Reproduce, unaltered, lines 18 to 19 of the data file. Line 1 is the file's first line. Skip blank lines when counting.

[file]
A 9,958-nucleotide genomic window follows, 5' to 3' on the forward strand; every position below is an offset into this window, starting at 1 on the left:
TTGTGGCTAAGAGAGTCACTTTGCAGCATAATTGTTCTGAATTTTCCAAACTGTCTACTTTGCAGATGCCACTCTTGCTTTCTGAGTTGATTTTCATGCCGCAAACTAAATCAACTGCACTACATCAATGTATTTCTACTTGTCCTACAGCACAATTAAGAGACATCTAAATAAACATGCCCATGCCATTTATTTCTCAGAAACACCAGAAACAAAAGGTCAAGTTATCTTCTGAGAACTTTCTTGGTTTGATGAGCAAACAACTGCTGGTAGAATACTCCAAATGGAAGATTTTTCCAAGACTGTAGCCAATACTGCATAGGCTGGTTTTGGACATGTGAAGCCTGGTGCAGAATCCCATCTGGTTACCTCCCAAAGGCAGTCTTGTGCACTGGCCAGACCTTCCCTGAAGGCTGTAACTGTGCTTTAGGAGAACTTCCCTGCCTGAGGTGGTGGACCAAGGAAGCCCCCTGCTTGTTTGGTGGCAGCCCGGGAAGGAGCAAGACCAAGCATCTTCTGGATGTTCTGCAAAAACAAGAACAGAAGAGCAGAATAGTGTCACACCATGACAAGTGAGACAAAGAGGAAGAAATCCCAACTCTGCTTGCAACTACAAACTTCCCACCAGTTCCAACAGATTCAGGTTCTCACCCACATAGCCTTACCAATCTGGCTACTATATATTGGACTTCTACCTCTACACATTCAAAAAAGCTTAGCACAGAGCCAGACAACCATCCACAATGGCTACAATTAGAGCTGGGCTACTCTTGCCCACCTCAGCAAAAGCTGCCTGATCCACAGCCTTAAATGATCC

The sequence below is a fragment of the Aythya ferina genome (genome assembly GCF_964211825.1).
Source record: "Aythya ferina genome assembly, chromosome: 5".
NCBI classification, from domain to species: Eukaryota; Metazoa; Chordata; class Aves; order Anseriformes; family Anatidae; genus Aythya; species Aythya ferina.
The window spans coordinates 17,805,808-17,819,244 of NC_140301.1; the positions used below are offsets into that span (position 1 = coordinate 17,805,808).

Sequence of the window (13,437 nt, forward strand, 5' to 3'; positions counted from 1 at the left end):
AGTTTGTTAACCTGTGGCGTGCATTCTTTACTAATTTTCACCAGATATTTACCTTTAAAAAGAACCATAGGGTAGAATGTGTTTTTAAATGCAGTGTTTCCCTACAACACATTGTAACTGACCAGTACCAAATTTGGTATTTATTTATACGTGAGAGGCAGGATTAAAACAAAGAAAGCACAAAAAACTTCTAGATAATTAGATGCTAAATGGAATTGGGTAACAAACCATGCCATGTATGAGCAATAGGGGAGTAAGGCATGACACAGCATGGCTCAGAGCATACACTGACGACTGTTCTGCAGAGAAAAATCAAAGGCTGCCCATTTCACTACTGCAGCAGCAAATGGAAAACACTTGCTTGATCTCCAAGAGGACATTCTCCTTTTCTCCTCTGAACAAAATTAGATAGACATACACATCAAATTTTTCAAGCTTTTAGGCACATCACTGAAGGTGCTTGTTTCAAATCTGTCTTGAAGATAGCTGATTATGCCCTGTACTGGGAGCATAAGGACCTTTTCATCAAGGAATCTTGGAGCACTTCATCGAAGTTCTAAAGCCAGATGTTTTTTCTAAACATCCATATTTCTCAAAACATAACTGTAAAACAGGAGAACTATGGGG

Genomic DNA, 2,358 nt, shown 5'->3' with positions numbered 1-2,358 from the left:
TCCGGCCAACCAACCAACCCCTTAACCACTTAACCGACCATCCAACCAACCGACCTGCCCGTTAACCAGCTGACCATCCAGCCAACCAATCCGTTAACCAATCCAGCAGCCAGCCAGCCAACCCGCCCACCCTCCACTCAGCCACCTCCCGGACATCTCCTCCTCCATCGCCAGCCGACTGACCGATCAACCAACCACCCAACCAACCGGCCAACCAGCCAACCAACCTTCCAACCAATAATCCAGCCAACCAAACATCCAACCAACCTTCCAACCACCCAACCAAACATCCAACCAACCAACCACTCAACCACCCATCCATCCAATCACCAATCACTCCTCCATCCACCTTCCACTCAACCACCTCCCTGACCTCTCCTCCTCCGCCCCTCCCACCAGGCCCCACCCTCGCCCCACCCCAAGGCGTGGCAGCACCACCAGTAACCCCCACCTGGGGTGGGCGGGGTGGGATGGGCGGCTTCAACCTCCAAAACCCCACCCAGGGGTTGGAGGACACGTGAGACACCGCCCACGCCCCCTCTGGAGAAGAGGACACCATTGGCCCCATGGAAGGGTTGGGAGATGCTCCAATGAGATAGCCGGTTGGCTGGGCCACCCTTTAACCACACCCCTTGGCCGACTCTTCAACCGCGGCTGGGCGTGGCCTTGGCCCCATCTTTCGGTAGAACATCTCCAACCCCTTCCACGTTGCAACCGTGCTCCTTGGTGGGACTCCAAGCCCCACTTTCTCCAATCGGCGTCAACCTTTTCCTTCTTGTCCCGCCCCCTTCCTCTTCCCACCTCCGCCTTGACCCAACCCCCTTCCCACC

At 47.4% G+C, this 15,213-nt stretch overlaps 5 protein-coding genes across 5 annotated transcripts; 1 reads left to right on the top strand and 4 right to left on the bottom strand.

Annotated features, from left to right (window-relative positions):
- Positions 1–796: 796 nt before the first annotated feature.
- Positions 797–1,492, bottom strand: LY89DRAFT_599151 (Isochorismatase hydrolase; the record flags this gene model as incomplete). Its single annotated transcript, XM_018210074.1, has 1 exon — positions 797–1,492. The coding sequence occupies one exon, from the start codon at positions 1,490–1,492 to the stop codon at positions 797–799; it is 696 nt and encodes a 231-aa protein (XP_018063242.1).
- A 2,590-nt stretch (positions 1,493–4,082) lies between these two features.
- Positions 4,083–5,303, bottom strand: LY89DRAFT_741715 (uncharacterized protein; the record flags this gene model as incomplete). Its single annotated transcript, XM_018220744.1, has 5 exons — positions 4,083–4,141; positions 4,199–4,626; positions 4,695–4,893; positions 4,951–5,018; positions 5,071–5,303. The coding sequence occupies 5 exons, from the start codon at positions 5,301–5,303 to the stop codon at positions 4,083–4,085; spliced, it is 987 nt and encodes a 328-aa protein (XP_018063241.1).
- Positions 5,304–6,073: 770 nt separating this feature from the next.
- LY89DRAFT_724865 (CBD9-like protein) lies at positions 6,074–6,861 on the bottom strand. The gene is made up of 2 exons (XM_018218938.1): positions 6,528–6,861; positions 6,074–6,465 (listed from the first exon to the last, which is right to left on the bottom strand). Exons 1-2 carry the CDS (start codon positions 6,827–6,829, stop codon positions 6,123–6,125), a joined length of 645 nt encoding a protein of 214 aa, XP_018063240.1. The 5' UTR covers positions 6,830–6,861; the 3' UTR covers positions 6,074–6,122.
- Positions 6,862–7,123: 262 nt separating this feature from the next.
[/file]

- LY89DRAFT_724865 (CBD9-like protein) lies at positions 6,074–6,861 on the bottom strand. The gene is made up of 2 exons (XM_018218938.1): positions 6,528–6,861; positions 6,074–6,465 (listed from the first exon to the last, which is right to left on the bottom strand). Exons 1-2 carry the CDS (start codon positions 6,827–6,829, stop codon positions 6,123–6,125), a joined length of 645 nt encoding a protein of 214 aa, XP_018063240.1. The 5' UTR covers positions 6,830–6,861; the 3' UTR covers positions 6,074–6,122.
- Positions 6,862–7,123: 262 nt separating this feature from the next.